Further, it is obvious that there were spiritual forces at work in the writing process of Twilight. On her website Stephenie Meyer tells of having a dream in which she saw a vampire and a young woman in a field. (This dream later became chapter 13 in the original Twilight novel.) When she awoke, she was haunted by this dream. She began to research vampires and write out a story. She talks about how she became obsessed with vampires. She dropped out of her church activities. She neglected her family. Vampires became almost her entire focus. Within six short months she had written the book (her first) and it had been accepted by a major publisher. An amazing publication feat. As she says, “To be honest, I feel like I was guided through that process.” Guided? By whom?

Her research on vampires and the occult informed her story. One example is worth mentioning. Meyer talks about discovering the subject of the incubus. “In the novel [Twilight], I only mentioned a few of the many legends I read through. One that I didn’t mention at this point was the entry on the Incubus. The unique feature about that legend was that the incubus could father children. Hmmm, I said, and I filed that kernel of an idea away for later.” What is an incubus? In occult lore it is a demon who sexually assaults women. This idea became the conceptual basis for how an undead creature like Edward could father a child.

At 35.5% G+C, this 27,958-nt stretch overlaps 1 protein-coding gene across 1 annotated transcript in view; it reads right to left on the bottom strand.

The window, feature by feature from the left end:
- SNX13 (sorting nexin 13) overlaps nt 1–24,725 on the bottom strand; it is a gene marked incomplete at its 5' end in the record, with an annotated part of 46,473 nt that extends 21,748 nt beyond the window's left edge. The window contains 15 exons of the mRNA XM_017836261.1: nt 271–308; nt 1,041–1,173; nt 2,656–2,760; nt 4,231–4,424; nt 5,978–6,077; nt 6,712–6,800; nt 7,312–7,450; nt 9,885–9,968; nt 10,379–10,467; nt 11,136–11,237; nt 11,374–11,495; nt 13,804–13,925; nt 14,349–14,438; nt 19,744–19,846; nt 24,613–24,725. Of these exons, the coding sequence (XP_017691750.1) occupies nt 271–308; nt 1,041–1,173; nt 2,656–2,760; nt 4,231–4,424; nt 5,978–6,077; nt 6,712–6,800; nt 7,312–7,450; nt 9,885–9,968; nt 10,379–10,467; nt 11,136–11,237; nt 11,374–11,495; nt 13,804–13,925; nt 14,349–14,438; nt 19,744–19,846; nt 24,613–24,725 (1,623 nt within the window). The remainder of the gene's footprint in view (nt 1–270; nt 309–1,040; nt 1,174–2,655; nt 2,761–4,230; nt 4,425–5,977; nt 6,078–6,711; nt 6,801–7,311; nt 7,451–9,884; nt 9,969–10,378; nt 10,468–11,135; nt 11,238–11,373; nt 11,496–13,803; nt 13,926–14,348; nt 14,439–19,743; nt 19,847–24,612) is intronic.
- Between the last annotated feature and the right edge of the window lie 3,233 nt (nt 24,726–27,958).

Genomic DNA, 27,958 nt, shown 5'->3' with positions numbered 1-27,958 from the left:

Mormonism. Dreams. Occult Lore. Supernatural guidance. These are the roots of the Twilight story, and the Twilight phenomenon. Is it any wonder that worldview presented to us in Twilight is so antithetical to the Christian faith?

Remember: “As a man thinks in his heart, so is he” (Proverbs 23:7) and “Do not be conformed to the pattern of the world’s thinking, but instead be transformed by the renewing of your mind” (Romans 12:2).


Should any Christian seek to be entertained by vampire stories? Is there any danger here? Yes! Think about it. The genre is full of death, murder, violence and gore. We are enticed to fantasize about ungodly and wicked beings, and behavior. There is a subtle demonic, deceptive and seductive influence present here. Vampires are often portrayed as sexually active creatures, with powerful a powerful sensual attraction. The immorality of vampires is evident. They kill, steal, commit fornication and adultery, entice to sinful rebellion and anti-social behavior, and a host of other sins. And finally, the world of the vampire is totally antithetical to the Christian worldview. They are of another world, the realm of darkness, evil and demonic forces. There are, indeed, multiple reason Christians should avoid vampires completely.